Digital Drawing Tablets: The digital realm primarily engages the sense of sight. Artists work on a smooth tablet surface, looking at pixels that simulate colors and textures. While screen protectors try to mimic the feel of paper, the tactile feedback is still very different from traditional mediums.
Digital prints, being reproductions, lack a tactile depth, presenting a flat, uniform surface.
Traditional Drawing and Painting: Original artworks, especially those in mediums like oil or acrylic paint, often have a tactile depth. The brushstrokes, layering of paint, and even the canvas’s texture contribute to a three-dimensional quality that can be felt and seen.
Traditional art is a multi-sensory experience.
Artists can feel the weight of a pencil, the drag of charcoal, or the resistance of a bristle brush loaded with thick paint.
And then, there’s the smell. The distinct smell of oil paints and solvents, or that curious smell of old pencil shavings. These sensory experiences often become deeply entwined with the act of creating, making the art-making process totally immersive.
While digital drawing tablets offer precision, versatility, and convenience, traditional art provides a holistic, sensory-rich experience that many artists find irreplaceable.
3. Lack of Authenticity
The rise of digital art has sparked debates about authenticity. For some, digital art is seen as “cheating”, a mere simulation of traditional art forms without the craftsmanship that comes with hands-on techniques
Perceptions of Fakery: Features like the undo button, preset brushes, and cloning tools can make certain tasks easier. Traditional artists, who don’t have the luxury of easily correcting mistakes or replicating patterns with a single click, often dismiss these shortcuts as a cop-out for those without the skills to do any better.
Simulation vs. Originality: Digital art often employs tools that mimic traditional mediums – digital brushes that replicate watercolors, pastels, or oils. Detractors argue that this is merely a pastiche, a superficial imitation of traditional art.
They contend that while digital art can imitate the look of a watercolor wash or the texture of oil paint, it lacks the organic quality, and serendipity of using real-world mediums.
Craftsmanship: The experience of mixing color is seen by some as an integral part of the artistic process. They believe that the essence of art lies not just in the final product but in the process itself.
Color Authenticity: Original artworks often possess a vibrancy and color depth that’s hard to replicate fully in prints. The nuances of color mixing, the play of light on textured surfaces, and the artist’s specific choice of color can be challenging to capture in a reproduction.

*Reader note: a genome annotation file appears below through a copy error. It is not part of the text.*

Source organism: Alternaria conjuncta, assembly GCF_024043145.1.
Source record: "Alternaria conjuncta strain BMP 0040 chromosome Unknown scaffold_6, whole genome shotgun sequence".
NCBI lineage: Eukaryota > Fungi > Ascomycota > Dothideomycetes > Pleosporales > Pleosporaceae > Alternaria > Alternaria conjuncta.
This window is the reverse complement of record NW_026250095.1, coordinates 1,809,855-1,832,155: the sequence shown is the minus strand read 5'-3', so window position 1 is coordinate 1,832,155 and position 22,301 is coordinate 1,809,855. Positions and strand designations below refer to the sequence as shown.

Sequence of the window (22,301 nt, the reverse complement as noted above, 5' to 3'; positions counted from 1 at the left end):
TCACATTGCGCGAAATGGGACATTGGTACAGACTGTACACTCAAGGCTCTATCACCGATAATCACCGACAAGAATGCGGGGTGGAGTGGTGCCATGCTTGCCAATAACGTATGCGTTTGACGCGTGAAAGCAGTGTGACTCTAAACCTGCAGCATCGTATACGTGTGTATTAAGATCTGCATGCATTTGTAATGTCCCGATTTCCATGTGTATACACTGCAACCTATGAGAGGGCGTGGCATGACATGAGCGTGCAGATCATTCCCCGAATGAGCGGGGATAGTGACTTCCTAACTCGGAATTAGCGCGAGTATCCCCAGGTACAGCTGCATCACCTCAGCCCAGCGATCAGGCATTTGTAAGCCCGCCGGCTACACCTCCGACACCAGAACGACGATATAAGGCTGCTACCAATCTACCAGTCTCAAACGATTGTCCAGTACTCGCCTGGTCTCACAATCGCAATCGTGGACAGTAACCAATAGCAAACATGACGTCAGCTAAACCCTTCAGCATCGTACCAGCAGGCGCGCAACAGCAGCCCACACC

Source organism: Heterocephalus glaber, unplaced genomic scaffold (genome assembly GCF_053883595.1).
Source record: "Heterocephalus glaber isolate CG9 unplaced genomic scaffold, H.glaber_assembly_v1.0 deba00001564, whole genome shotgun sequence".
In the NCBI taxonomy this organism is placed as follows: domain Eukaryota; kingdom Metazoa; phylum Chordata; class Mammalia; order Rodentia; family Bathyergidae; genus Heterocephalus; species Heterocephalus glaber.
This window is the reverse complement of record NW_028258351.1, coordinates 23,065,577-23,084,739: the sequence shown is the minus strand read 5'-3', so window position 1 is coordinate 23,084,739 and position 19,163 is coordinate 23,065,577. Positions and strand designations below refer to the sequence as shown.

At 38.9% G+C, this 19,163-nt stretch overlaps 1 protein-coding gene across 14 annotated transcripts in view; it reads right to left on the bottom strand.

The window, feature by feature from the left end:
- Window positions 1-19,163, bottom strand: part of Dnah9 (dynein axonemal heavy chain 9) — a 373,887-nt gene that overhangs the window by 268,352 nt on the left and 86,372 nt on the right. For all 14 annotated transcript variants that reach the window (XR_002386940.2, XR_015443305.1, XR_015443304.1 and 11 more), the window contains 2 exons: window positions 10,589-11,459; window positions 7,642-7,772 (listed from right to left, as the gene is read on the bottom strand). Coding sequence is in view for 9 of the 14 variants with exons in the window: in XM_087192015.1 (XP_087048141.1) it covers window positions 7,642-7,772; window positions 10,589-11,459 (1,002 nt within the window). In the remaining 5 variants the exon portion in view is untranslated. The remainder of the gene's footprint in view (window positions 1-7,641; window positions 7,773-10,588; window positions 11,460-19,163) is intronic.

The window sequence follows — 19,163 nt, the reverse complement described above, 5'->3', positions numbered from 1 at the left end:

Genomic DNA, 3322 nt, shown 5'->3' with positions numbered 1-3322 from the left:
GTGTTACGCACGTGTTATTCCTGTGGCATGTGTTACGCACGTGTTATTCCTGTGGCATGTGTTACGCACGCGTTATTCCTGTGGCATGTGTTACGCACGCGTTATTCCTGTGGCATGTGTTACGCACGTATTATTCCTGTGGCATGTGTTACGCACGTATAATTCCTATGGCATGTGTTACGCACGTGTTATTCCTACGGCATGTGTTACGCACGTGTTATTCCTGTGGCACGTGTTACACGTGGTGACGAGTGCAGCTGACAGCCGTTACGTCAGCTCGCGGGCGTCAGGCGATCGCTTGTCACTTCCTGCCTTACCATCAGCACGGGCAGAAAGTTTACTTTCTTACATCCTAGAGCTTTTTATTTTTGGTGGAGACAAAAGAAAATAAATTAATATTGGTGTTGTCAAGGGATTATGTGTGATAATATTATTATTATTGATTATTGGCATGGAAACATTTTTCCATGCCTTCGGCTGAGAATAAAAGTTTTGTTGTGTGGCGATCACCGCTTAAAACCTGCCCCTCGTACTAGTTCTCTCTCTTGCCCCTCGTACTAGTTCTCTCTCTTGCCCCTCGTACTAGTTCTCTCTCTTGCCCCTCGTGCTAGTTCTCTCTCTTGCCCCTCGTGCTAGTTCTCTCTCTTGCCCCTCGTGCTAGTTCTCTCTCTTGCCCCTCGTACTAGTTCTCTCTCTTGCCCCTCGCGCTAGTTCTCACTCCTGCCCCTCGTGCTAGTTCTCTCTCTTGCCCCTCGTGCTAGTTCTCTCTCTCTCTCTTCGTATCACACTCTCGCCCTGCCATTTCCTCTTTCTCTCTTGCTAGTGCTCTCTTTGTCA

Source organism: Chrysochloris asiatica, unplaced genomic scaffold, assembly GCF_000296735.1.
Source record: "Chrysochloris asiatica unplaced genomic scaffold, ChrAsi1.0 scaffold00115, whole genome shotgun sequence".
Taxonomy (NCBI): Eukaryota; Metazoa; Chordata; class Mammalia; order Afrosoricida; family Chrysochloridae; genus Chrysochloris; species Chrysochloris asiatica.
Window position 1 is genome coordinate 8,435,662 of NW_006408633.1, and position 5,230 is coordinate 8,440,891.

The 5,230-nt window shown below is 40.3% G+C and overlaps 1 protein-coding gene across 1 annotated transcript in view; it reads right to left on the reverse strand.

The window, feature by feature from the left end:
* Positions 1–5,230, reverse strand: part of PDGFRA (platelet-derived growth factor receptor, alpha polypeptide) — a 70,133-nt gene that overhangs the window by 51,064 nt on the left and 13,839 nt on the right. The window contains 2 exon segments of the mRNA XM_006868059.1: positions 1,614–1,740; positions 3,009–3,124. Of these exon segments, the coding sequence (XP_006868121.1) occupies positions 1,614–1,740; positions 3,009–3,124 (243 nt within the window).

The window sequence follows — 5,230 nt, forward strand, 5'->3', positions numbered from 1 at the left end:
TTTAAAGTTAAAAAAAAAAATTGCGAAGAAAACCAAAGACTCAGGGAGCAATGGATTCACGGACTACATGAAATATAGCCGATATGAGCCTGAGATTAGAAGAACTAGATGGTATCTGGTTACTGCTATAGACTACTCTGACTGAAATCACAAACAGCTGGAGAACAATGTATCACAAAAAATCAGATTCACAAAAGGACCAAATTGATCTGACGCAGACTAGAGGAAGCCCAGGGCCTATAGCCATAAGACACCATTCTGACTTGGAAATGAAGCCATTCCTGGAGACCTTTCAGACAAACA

Emotional Connection: Standing in front of an original artwork can evoke a profound emotional connection with the viewer. Knowing you’re seeing something the artist physically touched and created can create a sense of intimacy. Prints, on the other hand, while still beautiful and evocative, don’t offer the same direct connection to the artist’s hand.
While both original artworks and prints offer visual pleasure and can evoke emotions, the experience of viewing an original has a depth and richness that’s hard to replicate in reproduction.
Are Drawing Tablets Worth it? Final Thoughts
Drawing tablets have become an essential tool for artists and designers alike. They offer a range of advantages over traditional drawing methods, including precision, versatility, and speed. They allow you to work more efficiently, create more complex designs, and collaborate with others more easily.
If you’re an artist or designer, a drawing tablet is definitely worth considering. They can be expensive, but the benefits they offer are well worth the investment.
Here are some key takeaways to consider:
- Drawing tablets offer a more natural drawing experience than a mouse or trackpad.
- They allow you to work more quickly and efficiently than traditional drawing methods.
- Drawing tablets with screens offer a more immersive drawing experience, but they can be more expensive than non-screen tablets.
- iPads can be a great option for artists who want a highly portable drawing solution, but they may not offer the same level of precision as a dedicated drawing tablet.
Ultimately, whether or not a drawing tablet is worth it for you will depend on your individual needs and budget.
If you’re a professional artist or designer, a high-end drawing tablet is likely to be a wise investment. If you’re a hobbyist or just starting out, a more affordable option may be a better choice.
In any case, a drawing tablet is a powerful tool that can help you take your art and design to the next level.